deli slices of security (even more on blink)

23 January 2006, 2:03 pm

I was initially critical of Malcolm Gladwell’s Blink for not delivering on its implied promises, but I’ve revised my opinion of it substantially. It’s had a real impact on the way I think about certain types of situations. I still don’t think it provides a foolproof method for applying its principles, but it does offer tools for identifying problematic patterns in processes. As one example, it provides a framework for examining my misgivings about approaches to security in the post-September 2001 United States.

The administration argues that the lack of major terrorist incidents within the US demonstrates the effectiveness of the Homeland Security and Transportation Safety initiatives. This argument is obviously specious. The lack of a major incident in the first half of 2001 scarcely proved that the US was well-protected from a terrorist attack in the second half of the year. And the penetration of the new system by the “shoe bomber” and razor-blade-toting blog readers (for example) makes a strong case that the new system is not necessarily more effective at threat identification than the old system.

Back when the major concerns of airport security were preventing the influx of drugs and illegal (but peaceable) aliens, I was involved with a competitive bid to develop training for the Immigration and Naturalization Service. As part of the effort, members of our team accompanied INS personnel on airport security details and took some of the courses given to the agents. (For the record: all of the material I was exposed to was unclassified.) It was obvious that the most effective agents relied heavily on the sort of intuitive assessments Gladwell describes in Blink. In particular, they were very good at identifying people who had something to hide. Other people have written about the hazards of inexperienced personnel and over-reliance on trickable technology. But I wonder: does a process that makes all passengers nervous and uncomfortable make it fundamentally easier for people with malicious intent to slip through?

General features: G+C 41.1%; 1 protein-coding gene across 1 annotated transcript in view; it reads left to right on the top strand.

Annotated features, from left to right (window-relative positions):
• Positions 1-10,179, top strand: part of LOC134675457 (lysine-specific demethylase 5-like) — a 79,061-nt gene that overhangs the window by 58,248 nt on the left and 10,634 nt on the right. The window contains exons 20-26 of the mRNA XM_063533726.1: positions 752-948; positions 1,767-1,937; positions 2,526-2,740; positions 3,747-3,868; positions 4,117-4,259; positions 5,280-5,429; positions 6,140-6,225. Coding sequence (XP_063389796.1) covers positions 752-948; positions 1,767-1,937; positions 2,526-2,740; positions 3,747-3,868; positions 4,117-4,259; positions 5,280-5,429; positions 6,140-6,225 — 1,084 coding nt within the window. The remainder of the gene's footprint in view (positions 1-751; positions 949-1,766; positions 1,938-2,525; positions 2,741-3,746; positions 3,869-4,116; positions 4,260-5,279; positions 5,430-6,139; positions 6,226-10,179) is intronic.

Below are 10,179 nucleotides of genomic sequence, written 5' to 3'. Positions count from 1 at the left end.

As part of my ongoing research on improving MBTA usability, I’ve been listening to the chatter between MBTA dispatchers, bus drivers, train operators, station managers, and other staff. Shortly before Christmas, toward the end of evening rush hour, I heard an exchange that that went like this:

We have an incident of an unattended package that has been sighted on the east platform of [station name].

About half a minute later, I heard the following reply:

A passenger forgot her package. She’s on her way back to the platform to retrieve it now. Please just let her get her bag.

In Gladwell’s parlance, I felt that I had ample opportunity to “thin slice” the conversation. The first speaker was officious, with a pseudo-military quality that verged on pompous. He used the passive voice and awkward, redundant, and jargon-y terminology.

The second speaker was clearly fed up with the first speaker. I had the distinct impression it wasn’t the first such conversation. The tone of voice — and the word “please” — suggested that the speaker thought it was unlikely that the woman would be allowed to get her bag back without additional hassle.

The second speaker had a good opportunity to make a realistic assessment of how likely the passenger was to pose a terrorist threat. The second speaker implied face-to-face contact with the passenger — who was probably cramming in last-minute shopping on the way home from work, and carrying one package too many. The first speaker was making decisions on the basis of a blurry picture on a monitor and (I suspect) a procedural manual revised in the wake of September 2001.

I’ve spent much of my career working on training products for state and federal agencies, and I think it’s likely that the new rule book specifies that any unattended package must got through the full threat evaluation procedure, no matter what the station manager recommends. After all, there’s always a chance that the station manager has somehow been coerced into making a false statement.

The problem is, this approach just doesn’t work. Being on high-alert forever is the same as not being on alert at all — people aren’t wired to maintain peak vigilance indefinitely. Procedures that are excessively cumbersome will eventually be disregarded. And while I understand that discounting the judgement of those closest to a potential threat situation may protect the MBTA from liability, I’m far from convinced that it’s the best way to actually increase the overall safety of the system.

One comment on “deli slices of security (even more on blink)”

  1. loudfan

    After all, there’s always a chance that the station manager has somehow been coerced into making a false statement.
    If that’s the case, he should just be sure to add that he’s in a flank two position — repeat, in a flank two position. (Sorry, that won’t make any sense to those of you not watching 24…)